Who has been your greatest mentor and why? Richard Recchia, a former Chrysler senior executive and founding president of Mitsubishi Motors North America was my greatest mentor. After leaving Maritz I went to work for Mitsubishi Motors in Cypress, Calif. and Richard took me under his wing and provided great advice and guidance that continues to help me in my career today. Whenever I would feel down or frustrated Richard always reminded me that cream always rises to the top.

What advice would you give someone new to the industry? The automotive industry is very much a relationship business and is very small. My advice to someone new to the industry is not to burn any bridges with any of your colleagues. You will wind up working with them again at some point in the future, and relationships are critical to your success in this business.

What do you enjoy most about this business? What I enjoy most about this business is that cars and trucks are fun. When you boil it down, a car is just an appliance that gets you from Point A to Point B, but in reality it is so much more. There is a strong emotional connection with customers and their vehicles. In the dealership, it becomes an emotional transaction, and the vehicle is a status symbol that makes a statement about the customer. It really is a fun and exciting business.

Brian Reed

President and CEO
F&I Express

What has been your top professional achievement? In 2010, F&I Express hosted an eContracting Summit at NADA. Very few F&I providers knew who we were and we were not sure if anyone would show up. We were pleased that when the Summit kicked off we had a room full of about 70 people.  The companies in attendance that day are now customers of F&I Express. As much as we are a technology company, our product is really the service that we provide to F&I providers, agents and dealers. To be the person that started the company (basically in my house) to a company that has won numerous awards and does business with more than 130 F&I providers, more than 150 agencies and almost 2,000 dealers tells me that, as a company, we delivered on our promise of service, and we are proud of the service we provide.

What advice would you give someone new to the industry? Learn the industry, meet the people and provide a product or service that solves the problem for your customers. If you don’t learn the business and meet the people, you will never understand the problems of your customers that you are trying to solve.

What do you enjoy most about this business? The automotive industry is big, the F&I Product industry is much smaller. The business and personal friendships that I have gained with the agent community really started at the very first Agent Summit that I attended.  At the first Agent Summit, I knew a handful of people but the attendance was rather low. At the most recent Agent Summit, I was able to look out at the attendees and safely say that we do business with many of them and many of the agents were people that I can honestly say are my friends.  The agents don’t care if you are a big or small company; they care about how you are as a technology partner and how well you will take care of their dealer customers.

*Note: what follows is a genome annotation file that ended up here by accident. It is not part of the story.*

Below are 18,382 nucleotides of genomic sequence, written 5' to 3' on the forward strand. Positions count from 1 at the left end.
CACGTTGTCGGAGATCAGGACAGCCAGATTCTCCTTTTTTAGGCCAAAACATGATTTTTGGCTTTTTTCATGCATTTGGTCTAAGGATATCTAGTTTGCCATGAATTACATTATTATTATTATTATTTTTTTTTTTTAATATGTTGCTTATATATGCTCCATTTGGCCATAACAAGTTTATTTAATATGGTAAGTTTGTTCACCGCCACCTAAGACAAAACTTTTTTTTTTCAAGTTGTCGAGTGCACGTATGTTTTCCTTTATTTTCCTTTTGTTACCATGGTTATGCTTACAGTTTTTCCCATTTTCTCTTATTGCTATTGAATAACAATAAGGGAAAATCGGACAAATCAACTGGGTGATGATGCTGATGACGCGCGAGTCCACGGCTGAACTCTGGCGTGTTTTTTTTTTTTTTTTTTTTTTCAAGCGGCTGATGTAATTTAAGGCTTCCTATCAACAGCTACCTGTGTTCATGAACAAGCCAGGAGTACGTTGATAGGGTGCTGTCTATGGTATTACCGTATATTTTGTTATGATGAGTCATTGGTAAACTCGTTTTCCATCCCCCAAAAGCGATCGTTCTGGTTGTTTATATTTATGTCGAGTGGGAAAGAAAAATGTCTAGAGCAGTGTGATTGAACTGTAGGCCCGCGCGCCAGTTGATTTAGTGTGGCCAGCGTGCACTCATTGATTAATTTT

Where do you see the industry going five years from now? Is there anything in particular you hope will change? I see the F&I office converting to a purely electronic process. In the future, this will be a normal part of a customer’s shopping experience. They will not only be shopping for cars,  they will also be educated on protection products online.

Randy Ross

President of Sales
RoadVantage

What drew you to the automotive industry? Interestingly enough I was not drawn into the industry or even thought about it beforehand. I was 18 years old and about to graduate from high school with intent to attend college in Texas when I met a girl whose father was a used-car dealer but was previously the Used-Car Manager at a local Ford dealership in Dallas, where I grew up. After spending some time with him, he told me all about the auto business and how fun it can be. He bought and sold cars to local franchise dealers so I traveled around with him some and really enjoyed it. He said to me, “Why don’t you try selling cars? There is good money in it and I can get you a job at one of the dealerships I do business with.” So that’s what I did. I sold Fords and made more money the first month than my father did as an architect. After that, I never looked back, been in the auto and now F&I provider business 40 years now.

What has been your top professional achievement? In 1997, I was fortunate enough to have been the recipient of the Time magazine Quality Dealer Award as well as the Texas Auto Dealers Association award. The Time award I am especially proud of since it recognizes only 63 dealers annually out of some 20,000 dealers across the nation – not only for outstanding sales and service performance but, maybe more important,  for the contributions to the local community. Certainly both of these awards I am very proud of as it demonstrated the commitment to providing our employees with not only a great place to work, but also a place that encouraged them with the personal rewards in community volunteering.